Emotional Wozniacki happy with ‘perfect’ farewell at Australian Open

By Eleanor Crooks, PA Tennis Correspondent, Melbourne
PA Media: Sport

Caroline Wozniacki’s career ended as it played out – with a lot of fight and a big smile.

The former world number one announced last month that the Australian Open, the scene of her greatest triumph when she broke her grand slam duck in 2018, would also be the stage for her professional farewell at the age of 29.

Wozniacki would have hoped to stretch out the goodbye a little longer but Tunisian Ons Jabeur made her own grand slam breakthrough with a 7-5 3-6 7-5 victory.

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“There’s a lot of emotions, a lot of things I can’t compartmentalise now,” said the Dane.

Wozniacki gave an emotional speech after the match (AP Photo/Andy Brownbill)
Wozniacki gave an emotional speech after the match (AP Photo/Andy Brownbill)

“A lot of excitement. A little sadness. Flashbacks to since I was a kid to this moment.

“The fact that it’s gone so quick but at the same time it feels like I’ve been out here for a long time. Players coming up to me and congratulating me. Just feeling the love from everyone has been very special.”

Wozniacki had staged a trademark fightback to beat Dayana Yastremska in the second round and looked like she might do the same when she recovered from 0-3 in the deciding set.

But Jabeur, the first Arab woman to make the last 16 at a slam, had not read the script and Wozniacki pushed a forehand long on the first match point.

In a tearful post-match interview, she made a joke about the shot that has been her major weakness, saying: “I think it was only fitting that my last match would be a three-setter, a grinder, and that I would finish my career with a forehand error.”

At her press conference later, she added: “Throughout the match there were a couple of times where I was like, ‘Shoot, this could be my last one’. It was just like, ‘I don’t want it to be the last one, I want to be out there fighting’.

“I fought like my life depended on it. I think the result today doesn’t matter to me as much as the way that I fought, that I gave it everything. I wanted to be out there. I did everything. Throughout my career, that’s what I’m known for.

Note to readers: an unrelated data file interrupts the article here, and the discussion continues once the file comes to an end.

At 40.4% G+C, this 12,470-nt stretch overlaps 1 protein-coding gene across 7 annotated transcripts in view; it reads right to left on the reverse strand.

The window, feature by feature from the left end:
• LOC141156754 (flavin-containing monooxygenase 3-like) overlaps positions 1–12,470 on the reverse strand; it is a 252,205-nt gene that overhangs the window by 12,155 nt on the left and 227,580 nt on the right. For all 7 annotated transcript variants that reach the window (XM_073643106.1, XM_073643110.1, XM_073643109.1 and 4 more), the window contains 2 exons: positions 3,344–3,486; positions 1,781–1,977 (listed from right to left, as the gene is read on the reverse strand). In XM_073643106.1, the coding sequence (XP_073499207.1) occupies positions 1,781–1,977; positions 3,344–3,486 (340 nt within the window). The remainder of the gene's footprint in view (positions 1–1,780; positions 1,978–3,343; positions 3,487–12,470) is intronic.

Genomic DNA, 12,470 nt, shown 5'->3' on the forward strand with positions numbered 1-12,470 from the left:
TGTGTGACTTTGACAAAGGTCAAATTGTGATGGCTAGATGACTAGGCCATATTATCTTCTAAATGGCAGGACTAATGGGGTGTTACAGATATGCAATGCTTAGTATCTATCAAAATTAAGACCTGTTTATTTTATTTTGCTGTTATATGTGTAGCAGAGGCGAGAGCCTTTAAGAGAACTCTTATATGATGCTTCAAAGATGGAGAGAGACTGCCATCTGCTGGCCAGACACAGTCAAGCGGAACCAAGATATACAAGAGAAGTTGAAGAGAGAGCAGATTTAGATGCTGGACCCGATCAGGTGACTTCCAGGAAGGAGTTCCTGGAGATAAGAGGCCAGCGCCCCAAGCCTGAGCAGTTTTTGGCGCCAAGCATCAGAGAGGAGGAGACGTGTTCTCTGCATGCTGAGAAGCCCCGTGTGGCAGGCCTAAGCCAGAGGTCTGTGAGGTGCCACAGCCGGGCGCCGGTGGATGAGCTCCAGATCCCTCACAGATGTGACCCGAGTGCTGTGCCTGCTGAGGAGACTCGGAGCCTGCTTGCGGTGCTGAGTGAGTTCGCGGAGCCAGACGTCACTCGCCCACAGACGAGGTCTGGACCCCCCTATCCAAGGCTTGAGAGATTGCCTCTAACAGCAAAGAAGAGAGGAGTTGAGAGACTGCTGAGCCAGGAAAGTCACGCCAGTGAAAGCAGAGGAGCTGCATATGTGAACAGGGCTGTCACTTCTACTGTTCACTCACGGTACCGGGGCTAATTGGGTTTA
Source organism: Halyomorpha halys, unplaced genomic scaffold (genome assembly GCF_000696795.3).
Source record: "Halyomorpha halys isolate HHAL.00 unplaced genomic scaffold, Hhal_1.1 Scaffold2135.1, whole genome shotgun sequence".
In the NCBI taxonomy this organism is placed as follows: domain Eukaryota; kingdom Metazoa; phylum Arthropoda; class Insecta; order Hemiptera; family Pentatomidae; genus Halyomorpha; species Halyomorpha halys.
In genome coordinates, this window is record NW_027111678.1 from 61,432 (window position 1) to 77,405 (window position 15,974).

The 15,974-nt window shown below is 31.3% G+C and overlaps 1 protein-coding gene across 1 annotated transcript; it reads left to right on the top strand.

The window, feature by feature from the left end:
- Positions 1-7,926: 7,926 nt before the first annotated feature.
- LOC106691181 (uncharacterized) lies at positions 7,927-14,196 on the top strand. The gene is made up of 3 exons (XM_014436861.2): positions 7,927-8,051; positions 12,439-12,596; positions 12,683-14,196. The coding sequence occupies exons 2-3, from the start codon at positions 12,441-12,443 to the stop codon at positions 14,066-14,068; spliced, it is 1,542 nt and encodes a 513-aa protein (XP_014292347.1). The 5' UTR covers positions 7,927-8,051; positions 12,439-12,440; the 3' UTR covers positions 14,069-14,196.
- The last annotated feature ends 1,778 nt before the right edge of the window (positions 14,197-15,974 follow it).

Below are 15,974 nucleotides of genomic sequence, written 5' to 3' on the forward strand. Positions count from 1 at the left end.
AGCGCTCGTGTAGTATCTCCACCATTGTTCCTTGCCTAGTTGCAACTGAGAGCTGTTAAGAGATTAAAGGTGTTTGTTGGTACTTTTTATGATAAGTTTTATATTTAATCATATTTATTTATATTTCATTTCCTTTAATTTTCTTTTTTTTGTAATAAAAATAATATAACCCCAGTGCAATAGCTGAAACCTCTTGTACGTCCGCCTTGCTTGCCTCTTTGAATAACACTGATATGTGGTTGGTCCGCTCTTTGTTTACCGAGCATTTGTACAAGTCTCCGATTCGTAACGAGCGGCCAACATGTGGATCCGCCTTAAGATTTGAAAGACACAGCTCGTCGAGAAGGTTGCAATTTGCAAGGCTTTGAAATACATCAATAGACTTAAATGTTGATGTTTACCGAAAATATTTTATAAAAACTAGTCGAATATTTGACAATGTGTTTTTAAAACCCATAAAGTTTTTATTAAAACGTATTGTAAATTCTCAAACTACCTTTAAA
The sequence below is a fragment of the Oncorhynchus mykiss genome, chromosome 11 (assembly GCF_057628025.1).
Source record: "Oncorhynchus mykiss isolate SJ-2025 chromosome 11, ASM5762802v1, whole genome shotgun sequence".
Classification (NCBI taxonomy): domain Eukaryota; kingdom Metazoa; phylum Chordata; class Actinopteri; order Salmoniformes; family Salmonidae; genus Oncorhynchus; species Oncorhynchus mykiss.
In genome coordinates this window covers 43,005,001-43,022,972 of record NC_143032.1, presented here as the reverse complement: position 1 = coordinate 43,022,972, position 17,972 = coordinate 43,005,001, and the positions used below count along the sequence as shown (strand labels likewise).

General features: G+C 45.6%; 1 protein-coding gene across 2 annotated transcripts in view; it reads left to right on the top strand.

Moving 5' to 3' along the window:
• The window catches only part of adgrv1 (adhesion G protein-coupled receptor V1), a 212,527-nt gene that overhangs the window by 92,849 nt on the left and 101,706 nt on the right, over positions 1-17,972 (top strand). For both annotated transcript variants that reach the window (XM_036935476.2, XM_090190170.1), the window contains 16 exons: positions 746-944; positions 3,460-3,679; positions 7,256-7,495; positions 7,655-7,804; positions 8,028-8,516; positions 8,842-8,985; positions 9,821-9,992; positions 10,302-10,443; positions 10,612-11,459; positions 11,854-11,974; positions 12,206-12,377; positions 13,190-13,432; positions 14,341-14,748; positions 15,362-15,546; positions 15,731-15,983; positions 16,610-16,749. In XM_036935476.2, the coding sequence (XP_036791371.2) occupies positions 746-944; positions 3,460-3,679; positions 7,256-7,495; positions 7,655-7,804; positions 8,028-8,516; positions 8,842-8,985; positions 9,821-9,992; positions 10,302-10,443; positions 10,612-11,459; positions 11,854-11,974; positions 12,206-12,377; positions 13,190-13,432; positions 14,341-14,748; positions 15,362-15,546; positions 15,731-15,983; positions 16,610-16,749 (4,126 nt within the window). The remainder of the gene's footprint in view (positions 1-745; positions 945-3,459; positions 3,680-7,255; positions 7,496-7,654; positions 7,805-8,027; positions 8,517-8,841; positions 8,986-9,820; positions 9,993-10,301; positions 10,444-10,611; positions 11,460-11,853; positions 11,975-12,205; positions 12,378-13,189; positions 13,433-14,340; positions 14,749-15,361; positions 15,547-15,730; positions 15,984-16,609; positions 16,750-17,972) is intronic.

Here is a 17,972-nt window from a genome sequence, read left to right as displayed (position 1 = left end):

“It’s exciting. It’s terrifying. It’s a lot of emotions at the same time. But I’m happy. I’m very happy. Even though I was crying a lot earlier, it really wasn’t sad tears.”

A teenage prodigy, Wozniacki was a grand slam finalist at 19 and world number one a year later. But a slam title remained elusive until this tournament two years ago, when she defeated Simona Halep in an epic final to add what proved to be the final piece of the jigsaw.

“I’ve learnt so much,” said Wozniacki. “I wouldn’t be the person I am today without all those experiences.

“I think the main thing I’ve learned is, no matter where you’re from, no matter what colour of your skin, no matter if you’re tall or short, big or small, it doesn’t matter. If you have a dream and you go for it and work hard, anything is possible.

“I had a dream when I was a kid. I wanted to win a grand slam. I wanted to be number one in the world. People thought that I was crazy being from a small country. But I made it happen. I worked so hard for it every single day. I’m very, very proud of that.”

The tournament had compiled a film of Wozniacki’s friends and rivals paying tribute to her, while she was joined on court by her family, with dad Piotr, her coach throughout her career, hoisting her high in the air.

“I think what happened today was perfect,” she said. “It was a packed stadium. People stood up. There was ‘Sweet Caroline’ through the microphones. People were clapping. I had the Danish flag at my back. I had my family there.

“I don’t think I could have scripted it any better. I think it was the perfect moment.”

Wozniacki has made no secret of her desire to start a family with husband David Lee, the former NBA player, while she will also work to raise awareness of rheumatoid arthritis, which was was diagnosed with in 2018.

She admits tennis will be hard to replace, saying: “I think what I’m going to miss is that competitiveness. Winning a tight match, that adrenaline I think is going to be very hard to duplicate in anything else that I’ll do.

“I’m sure there are going to be times when I wish I was out there playing in grand slam finals or semi-finals. But there will be other moments in my life that I think are going to mean just as much, or maybe more.”

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